Breast Cancer Research and Treatment

, Volume 119, Issue 1, pp 137–144 | Cite as

Fluvastatin reduces proliferation and increases apoptosis in women with high grade breast cancer

  • Elisabeth R. Garwood
  • Anjali S. Kumar
  • Frederick L. Baehner
  • Dan H. Moore
  • Alfred Au
  • Nola Hylton
  • Chris I. Flowers
  • Judy Garber
  • Beth-Ann Lesnikoski
  • E. Shelley Hwang
  • Olofunmilao Olopade
  • Elisa Rush Port
  • Michael Campbell
  • Laura J. Esserman
Clinical trial

Abstract

The purpose of this study is to determine the biologic impact of short-term lipophilic statin exposure on in situ and invasive breast cancer through paired tissue, blood and imaging-based biomarkers. A perioperative window trial of fluvastatin was conducted in women with a diagnosis of DCIS or stage 1 breast cancer. Patients were randomized to high dose (80 mg/day) or low dose (20 mg/day) fluvastatin for 3–6 weeks before surgery. Tissue (diagnostic core biopsy/final surgical specimen), blood, and magnetic resonance images were obtained before/after treatment. The primary endpoint was Ki-67 (proliferation) reduction. Secondary endpoints were change in cleaved caspase-3 (CC3, apoptosis), MRI tumor volume, and serum C-reactive protein (CRP, inflammation). Planned subgroup analyses compared disease grade, statin dose, and estrogen-receptor status. Forty of 45 patients who enrolled completed the protocol; 29 had paired Ki-67 primary endpoint data. Proliferation of high grade tumors decreased by a median of 7.2% (P = 0.008), which was statistically greater than the 0.3% decrease for low grade tumors. Paired data for CC3 showed tumor apoptosis increased in 38%, remained stable in 41%, and decreased in 21% of subjects. More high grade tumors had an increase in apoptosis (60 vs. 13%; P = 0.015). Serum CRP did not change, but cholesterol levels were significantly lower post statin exposure (P < 0.001). Fluvastatin showed measurable biologic changes by reducing tumor proliferation and increasing apoptotic activity in high-grade, stage 0/1 breast cancer. Effects were only evident in high grade tumors. These results support further evaluation of statins as chemoprevention for ER-negative high grade breast cancers.

Keywords

Statin(s) Breast cancer DCIS ductal carcinoma in situ HMG-CoA reductase inhibitors Cancer prevention 

Notes

Acknowledgments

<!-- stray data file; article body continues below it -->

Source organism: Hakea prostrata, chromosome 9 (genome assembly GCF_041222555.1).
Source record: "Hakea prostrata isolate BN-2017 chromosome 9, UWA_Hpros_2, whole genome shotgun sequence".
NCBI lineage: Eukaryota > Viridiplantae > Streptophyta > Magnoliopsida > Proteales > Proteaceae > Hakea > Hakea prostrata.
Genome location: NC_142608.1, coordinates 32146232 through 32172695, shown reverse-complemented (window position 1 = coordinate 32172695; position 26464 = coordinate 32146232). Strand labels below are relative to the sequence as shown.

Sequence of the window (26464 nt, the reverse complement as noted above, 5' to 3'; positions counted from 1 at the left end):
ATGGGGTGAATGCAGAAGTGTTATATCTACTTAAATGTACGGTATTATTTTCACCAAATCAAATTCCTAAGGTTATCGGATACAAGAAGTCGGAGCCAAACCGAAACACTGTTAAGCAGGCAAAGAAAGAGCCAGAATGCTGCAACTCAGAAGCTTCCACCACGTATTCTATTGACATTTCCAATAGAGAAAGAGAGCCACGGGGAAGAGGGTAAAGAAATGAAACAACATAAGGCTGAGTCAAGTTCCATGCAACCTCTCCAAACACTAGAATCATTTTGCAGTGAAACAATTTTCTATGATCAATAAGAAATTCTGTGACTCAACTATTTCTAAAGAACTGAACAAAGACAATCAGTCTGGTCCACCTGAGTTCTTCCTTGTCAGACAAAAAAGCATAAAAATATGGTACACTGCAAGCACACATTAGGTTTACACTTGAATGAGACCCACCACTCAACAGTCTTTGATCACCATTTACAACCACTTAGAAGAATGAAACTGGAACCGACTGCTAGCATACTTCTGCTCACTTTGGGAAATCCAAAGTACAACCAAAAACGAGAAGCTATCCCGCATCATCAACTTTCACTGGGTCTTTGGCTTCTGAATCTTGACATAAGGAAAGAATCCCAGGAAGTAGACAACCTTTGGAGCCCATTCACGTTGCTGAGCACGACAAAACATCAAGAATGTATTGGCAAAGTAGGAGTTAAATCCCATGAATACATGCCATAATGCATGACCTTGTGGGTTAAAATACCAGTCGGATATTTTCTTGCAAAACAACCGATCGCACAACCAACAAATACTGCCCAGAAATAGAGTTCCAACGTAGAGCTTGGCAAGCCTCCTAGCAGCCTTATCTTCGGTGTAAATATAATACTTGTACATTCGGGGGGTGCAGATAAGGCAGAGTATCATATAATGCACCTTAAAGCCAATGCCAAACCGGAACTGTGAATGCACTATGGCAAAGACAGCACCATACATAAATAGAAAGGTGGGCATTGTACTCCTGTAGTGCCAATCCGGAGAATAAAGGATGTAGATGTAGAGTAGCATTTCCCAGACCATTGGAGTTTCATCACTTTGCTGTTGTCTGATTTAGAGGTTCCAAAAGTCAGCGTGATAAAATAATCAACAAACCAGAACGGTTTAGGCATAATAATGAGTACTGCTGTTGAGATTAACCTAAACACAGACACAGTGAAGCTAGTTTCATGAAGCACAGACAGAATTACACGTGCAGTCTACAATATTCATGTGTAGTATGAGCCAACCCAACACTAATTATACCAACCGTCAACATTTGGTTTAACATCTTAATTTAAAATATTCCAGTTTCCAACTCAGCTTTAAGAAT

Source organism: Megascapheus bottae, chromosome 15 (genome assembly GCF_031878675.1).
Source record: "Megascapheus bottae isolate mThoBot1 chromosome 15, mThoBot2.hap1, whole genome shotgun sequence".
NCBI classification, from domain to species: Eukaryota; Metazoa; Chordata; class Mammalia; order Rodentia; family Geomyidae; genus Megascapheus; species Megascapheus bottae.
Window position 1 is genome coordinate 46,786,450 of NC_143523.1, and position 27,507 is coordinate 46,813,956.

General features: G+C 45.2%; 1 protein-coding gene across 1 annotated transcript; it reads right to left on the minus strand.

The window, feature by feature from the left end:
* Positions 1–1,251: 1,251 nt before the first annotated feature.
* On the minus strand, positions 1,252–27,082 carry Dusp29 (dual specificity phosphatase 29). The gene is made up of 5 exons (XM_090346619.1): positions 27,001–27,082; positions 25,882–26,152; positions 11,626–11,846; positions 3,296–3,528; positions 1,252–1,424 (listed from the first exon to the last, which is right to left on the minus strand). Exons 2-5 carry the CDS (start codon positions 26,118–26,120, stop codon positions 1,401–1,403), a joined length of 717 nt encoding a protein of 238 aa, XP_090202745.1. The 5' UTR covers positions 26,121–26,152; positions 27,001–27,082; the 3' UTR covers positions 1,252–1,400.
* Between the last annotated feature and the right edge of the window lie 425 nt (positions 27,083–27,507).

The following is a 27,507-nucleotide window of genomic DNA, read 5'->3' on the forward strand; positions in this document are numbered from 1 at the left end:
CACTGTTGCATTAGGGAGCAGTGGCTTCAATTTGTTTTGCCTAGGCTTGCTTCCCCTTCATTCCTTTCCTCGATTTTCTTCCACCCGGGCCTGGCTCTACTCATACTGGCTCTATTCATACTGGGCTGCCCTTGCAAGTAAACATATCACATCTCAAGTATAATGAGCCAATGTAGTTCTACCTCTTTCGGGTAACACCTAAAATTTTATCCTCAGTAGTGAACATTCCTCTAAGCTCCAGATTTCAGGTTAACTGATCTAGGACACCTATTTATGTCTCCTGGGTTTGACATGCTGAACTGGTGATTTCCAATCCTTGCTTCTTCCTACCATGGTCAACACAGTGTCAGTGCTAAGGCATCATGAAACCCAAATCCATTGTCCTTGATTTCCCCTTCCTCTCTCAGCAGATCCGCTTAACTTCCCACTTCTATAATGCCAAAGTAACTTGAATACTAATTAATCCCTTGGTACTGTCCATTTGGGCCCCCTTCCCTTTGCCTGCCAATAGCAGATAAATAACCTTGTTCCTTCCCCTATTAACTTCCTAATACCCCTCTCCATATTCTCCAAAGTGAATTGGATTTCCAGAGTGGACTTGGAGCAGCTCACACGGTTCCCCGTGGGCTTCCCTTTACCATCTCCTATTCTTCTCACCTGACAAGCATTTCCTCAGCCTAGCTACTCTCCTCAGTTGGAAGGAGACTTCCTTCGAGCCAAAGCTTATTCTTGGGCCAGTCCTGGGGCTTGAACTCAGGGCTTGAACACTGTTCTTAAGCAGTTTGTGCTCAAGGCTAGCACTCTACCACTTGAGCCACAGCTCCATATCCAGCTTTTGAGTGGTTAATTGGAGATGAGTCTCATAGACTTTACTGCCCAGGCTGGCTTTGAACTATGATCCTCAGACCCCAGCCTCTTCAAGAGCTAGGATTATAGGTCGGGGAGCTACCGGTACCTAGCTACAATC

We are grateful to the Breast Cancer Research Foundation for funding the clinical trial, and to Larry Norton for his support of this project, the Doris Duke Charitable Foundation for funding the research fellowship for Liz Garwood, the Association of Women Surgeons for funding the fellowship for Anjali Kumar, and to Novartis for providing fluvastatin for the trial. We thank Pamela Derish for her assistance editing this manuscript and Loretta Chan, Jessica Gibbs, Hannah Green, Margaret Hill, Bernadette Libao, Carleen Gentry, John Parr, Juan Lessing and Rajiv Sharma for their work and contributions that made the completion of this manuscript possible. Support for this study was generously provided by the Breast Cancer Research Foundation and in part, by the Doris Duke Charitable Foundation and the Association of Women Surgeons.

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Copyright information

© Springer Science+Business Media, LLC. 2009

Authors and Affiliations

  • Elisabeth R. Garwood
    • 1
    • 2
  • Anjali S. Kumar
    • 3
  • Frederick L. Baehner
    • 4
  • Dan H. Moore
    • 5
  • Alfred Au
    • 4
  • Nola Hylton
    • 6
  • Chris I. Flowers
    • 6
  • Judy Garber
    • 8
  • Beth-Ann Lesnikoski
    • 7
  • E. Shelley Hwang
    • 1
  • Olofunmilao Olopade
    • 9
  • Elisa Rush Port
    • 10
  • Michael Campbell
    • 1
  • Laura J. Esserman
    • 1
    • 11
  1. 1.Department of SurgeryUniversity of CaliforniaSan FranciscoUSA
  2. 2.Pennsylvania State University College of MedicineHersheyUSA
  3. 3.Department of SurgeryUniversity of California, East bayOaklandUSA
  4. 4.Department of PathologyUniversity of CaliforniaSan FranciscoUSA
  5. 5.Department of Epidemiology and BiostatisticsUniversity of CaliforniaSan FranciscoUSA
  6. 6.Department of Radiology and Biomedical ImagingUniversity of CaliforniaSan FranciscoUSA
  7. 7.Department of SurgeryBeth Israel Deaconness Medical CenterBostonUSA
  8. 8.Department of MedicineDana-Farber Cancer InstituteBostonUSA
  9. 9.Department of MedicineUniversity of ChicagoChicagoUSA
  10. 10.Department of SurgeryMemorial Sloan-Kettering Cancer CenterNew YorkUSA
  11. 11.Carol F. Buck Breast Care CenterSan FranciscoUSA

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